by: John C. Nickelson
Cook, Yancey, King & Galloway
“Justice is blind.” We’ve all heard the expression, and most of us take for granted the truth it conveys-that our nation’s courts, with rare exceptions, are fair and impartial. Their doors are open to all litigants, however poor or powerless, and the judges and juries beyond those doors seek the truth without preference or bias. This universal access to justice is the very cornerstone of our American constitutional democracy.
The same is not true elsewhere in the world. North Korean prison camp survivor Soon Ok Lee, for example, testified before the U.S. Senate Judiciary Committee in June 2002 concerning her treatment at the hands of her country’s “justice” system. According to her testimony, Lee was arrested on false embezzlement charges and severely tortured during the course of a fourteen month investigation. When she was finally brought to trial, she declared her innocence and requested a fair investigation. Two guards beat her in open court in response to this declaration, and the presiding judge abruptly adjourned the proceeding. Interrogators warned Lee after removing her from the courtroom that her family would suffer if she persisted in asserting her innocence: “What about your husband and son? If you accept the charge in court, they will be safe. Otherwise, you know what’s going to happen to them.”
In the face of this threat, Lee returned to court later the same day and confessed. No witnesses were called, no evidence was presented, and Lee’s lawyer said nothing. The North Korean judge nonetheless sentenced Lee to thirteen years in prison on the basis of her obviously coerced confession. In The Bright Eyes of the Tailless Beasts, a book Lee wrote after her release from prison and escape to South Korea, she recounts a prison term as brutal as her trial was unjust: “A prisoner has no right to talk, laugh, sing, or look in a mirror . . . . Women prisoners’ babies are killed on delivery. Prisoners have to work as slaves for 18 hours daily. Repeated failure to meet the work quotas means a week’s time in a punishment cell. A prisoner must give up her human worth.”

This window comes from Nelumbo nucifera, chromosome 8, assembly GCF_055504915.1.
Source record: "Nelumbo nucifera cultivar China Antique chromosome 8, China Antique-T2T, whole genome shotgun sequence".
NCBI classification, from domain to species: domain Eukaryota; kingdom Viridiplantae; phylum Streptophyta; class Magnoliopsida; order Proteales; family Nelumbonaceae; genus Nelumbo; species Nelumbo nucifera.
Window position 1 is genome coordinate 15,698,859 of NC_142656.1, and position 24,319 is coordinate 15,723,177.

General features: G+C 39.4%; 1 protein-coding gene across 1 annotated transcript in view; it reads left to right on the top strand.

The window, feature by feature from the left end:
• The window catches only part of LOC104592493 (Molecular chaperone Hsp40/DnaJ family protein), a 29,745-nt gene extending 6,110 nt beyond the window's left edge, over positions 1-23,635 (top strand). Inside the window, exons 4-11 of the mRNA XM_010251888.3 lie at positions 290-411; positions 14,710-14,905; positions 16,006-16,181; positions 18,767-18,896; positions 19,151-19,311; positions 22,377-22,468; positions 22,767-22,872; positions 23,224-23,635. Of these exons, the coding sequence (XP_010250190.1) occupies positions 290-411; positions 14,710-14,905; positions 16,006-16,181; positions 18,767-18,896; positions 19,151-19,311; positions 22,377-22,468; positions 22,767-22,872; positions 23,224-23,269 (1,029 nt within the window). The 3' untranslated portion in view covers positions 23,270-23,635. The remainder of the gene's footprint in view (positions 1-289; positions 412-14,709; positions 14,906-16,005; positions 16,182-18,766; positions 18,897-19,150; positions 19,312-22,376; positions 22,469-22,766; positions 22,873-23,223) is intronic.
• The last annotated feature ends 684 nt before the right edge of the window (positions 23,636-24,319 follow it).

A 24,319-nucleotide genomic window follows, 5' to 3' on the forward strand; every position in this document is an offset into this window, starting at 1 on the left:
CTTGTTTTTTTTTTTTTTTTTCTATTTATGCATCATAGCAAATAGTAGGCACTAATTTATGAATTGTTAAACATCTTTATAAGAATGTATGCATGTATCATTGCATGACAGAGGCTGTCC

If Lady Justice is at her worst in North Korea, she is at her best in America. I recently completed a judicial clerkship with Judge Jennifer Walker Elrod of the United States Court of Appeals for the Fifth Circuit, which hears appeals from all federal district courts in Louisiana, Mississippi, and Texas. The hundreds of cases Judge Elrod considered during my year in her service ranged from multinational corporations fighting over billions of dollars to destitute prisoners seeking protection from abuse and unconstitutional prison conditions. From my perspective behind the bench, I saw that Judge Elrod gave the same careful consideration to the arguments of powerful corporations, powerless prisoners, and all other litigants, regardless of status or wealth. A federal judge with life tenure, a constitutionally guaranteed salary, and nothing to gain from long hours, she often worked late into the evening to make sure justice was done in every case that crossed her desk. Her commitment was truly extraordinary.
I left Judge Elrod’s chambers with a profound and deepened respect for the rule of law, and for the critically important work judges, juries, and court staff do for our nation every day. Though they labor behind closed doors, and receive far less recognition than their executive and legislative counterparts, these dedicated men and women are indispensable guardians of our freedom-our bulwark against Soon Ok Lee’s fate-and we owe them a tremendous debt for their service.
“John Nickelson, an attorney with Cook, Yancey, King & Galloway and a graduate of the University of Virginia School of Law, represents individuals and businesses in both state and federal courts.”